URC Moderator Derek Estill, an Elder in the URC, said:
“As we approach Holy Week with our minds focussed on the incredible selfless sacrifice that Jesus made for the whole world, it is with deep sadness that we find Islamophobic and xenophobic comments after the action from the BBC. As we know, the new commandment that Jesus gave the world to ‘Love God and each other as I have loved you’ applies to everyone without exception. It is clear, now more than perhaps we have realised before, how important this is as we fight the coronavirus pandemic together, irrespective of faith or culture. We all need to show support and sensitivity to our Muslim sisters and brothers as they approach Ramadan, a very special a time of prayer, fasting, sacrifice and charitable giving for Muslims across the world. We remember how important it is that we live out Jesus’ new commandment, so simple and powerful, and just what our world needs now more than ever. So, let us all do our best to live the life of Jesus today reaching out in love to everyone.”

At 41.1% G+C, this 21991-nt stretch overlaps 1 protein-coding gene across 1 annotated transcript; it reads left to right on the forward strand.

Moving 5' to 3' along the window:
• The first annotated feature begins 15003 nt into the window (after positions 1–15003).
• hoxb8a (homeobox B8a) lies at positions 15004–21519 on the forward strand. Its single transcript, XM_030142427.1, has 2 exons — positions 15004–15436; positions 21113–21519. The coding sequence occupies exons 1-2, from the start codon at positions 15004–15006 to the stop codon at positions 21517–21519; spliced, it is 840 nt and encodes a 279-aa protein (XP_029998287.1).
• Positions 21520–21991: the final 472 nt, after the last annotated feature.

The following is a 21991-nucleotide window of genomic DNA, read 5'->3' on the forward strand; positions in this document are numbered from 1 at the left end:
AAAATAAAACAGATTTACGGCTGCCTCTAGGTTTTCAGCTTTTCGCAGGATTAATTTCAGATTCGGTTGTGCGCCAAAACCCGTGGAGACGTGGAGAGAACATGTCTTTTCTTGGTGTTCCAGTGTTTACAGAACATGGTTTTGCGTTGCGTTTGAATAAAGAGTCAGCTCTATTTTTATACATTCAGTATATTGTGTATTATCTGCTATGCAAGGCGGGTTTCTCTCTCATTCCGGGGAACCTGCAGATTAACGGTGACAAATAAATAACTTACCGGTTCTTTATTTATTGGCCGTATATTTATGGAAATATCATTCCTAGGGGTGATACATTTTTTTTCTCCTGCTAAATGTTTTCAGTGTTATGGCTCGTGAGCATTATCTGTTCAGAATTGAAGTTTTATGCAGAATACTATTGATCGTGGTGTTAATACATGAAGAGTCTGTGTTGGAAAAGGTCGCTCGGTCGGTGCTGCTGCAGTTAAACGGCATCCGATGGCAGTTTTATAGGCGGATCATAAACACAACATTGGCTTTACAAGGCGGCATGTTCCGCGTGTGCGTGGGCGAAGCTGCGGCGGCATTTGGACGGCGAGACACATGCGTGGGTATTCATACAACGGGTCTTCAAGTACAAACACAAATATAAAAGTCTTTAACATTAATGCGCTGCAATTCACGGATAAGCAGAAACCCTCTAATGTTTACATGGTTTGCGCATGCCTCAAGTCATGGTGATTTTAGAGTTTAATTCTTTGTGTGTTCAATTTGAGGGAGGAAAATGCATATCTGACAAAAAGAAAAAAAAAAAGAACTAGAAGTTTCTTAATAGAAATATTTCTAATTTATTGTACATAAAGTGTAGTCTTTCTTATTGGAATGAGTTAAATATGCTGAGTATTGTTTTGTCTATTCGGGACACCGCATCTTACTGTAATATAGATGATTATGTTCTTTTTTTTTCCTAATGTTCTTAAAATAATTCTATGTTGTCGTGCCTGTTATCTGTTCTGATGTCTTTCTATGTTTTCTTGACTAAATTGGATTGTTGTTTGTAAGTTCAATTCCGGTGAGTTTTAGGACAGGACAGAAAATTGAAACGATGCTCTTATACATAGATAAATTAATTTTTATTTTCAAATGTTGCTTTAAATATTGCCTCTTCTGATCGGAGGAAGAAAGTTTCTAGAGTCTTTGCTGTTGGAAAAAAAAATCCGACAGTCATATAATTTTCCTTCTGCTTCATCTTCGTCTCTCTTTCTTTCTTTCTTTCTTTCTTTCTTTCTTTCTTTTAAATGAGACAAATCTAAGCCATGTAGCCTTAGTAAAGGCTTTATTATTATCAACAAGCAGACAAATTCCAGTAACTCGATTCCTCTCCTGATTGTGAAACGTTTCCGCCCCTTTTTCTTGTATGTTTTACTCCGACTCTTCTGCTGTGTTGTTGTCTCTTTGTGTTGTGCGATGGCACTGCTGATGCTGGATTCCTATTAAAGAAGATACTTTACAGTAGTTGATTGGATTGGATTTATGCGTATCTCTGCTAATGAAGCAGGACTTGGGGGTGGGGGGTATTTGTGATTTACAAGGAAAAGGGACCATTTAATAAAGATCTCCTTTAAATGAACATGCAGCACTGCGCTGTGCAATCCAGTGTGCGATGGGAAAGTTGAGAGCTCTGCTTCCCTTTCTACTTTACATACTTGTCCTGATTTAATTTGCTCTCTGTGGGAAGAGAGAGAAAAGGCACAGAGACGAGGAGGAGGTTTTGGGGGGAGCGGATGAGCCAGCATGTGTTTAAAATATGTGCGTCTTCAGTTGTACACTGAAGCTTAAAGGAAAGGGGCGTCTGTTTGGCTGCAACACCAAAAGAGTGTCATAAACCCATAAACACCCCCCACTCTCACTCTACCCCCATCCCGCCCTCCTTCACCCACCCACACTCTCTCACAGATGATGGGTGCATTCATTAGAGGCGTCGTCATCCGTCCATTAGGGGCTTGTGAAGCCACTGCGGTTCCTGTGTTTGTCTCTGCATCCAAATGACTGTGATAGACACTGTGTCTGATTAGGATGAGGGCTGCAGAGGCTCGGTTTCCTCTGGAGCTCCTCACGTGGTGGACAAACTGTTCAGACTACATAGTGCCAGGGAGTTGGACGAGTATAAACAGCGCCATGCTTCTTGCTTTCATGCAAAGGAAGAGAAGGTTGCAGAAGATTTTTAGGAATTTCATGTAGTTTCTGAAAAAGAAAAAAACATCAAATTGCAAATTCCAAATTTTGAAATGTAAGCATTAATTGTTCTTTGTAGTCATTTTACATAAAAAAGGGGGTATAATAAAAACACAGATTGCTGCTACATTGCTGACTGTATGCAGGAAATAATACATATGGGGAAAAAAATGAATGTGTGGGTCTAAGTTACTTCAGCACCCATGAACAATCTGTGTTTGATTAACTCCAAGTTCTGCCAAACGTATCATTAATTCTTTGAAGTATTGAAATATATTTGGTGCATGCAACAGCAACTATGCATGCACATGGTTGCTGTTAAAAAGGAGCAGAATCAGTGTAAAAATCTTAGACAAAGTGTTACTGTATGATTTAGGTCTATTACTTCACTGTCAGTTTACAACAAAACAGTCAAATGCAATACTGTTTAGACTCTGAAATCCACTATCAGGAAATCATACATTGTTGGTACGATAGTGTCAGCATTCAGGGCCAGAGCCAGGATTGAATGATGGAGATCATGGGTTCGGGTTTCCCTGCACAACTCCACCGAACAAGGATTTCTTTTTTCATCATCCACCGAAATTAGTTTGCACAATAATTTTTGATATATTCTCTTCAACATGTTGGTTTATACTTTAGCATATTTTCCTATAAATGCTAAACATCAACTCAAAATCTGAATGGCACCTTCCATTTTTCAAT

Where to start. This is yet another example of the business-speak waffle that passes for church communication these days. Everything is love and understanding. Sensitivity and support. Reaching out. Blah blah.
Yes – that’s all correct. But it completely misses the point – which is that our national broadcaster is now allowing one religion a freedom to do what it denies to Christianity.
The inability of the URC Moderator to tell the difference between loving our Muslim neighbours – with which we can all agree – and supporting the broadcast of a call to prayer that openly and triumphantly claims superiority over the Christian faith, beggars belief. Doing the commands of Jesus does not involve supporting prayers and other religious expressions that deny the very core of our own faith.
But are we really surprised that the BBC feels free to do this?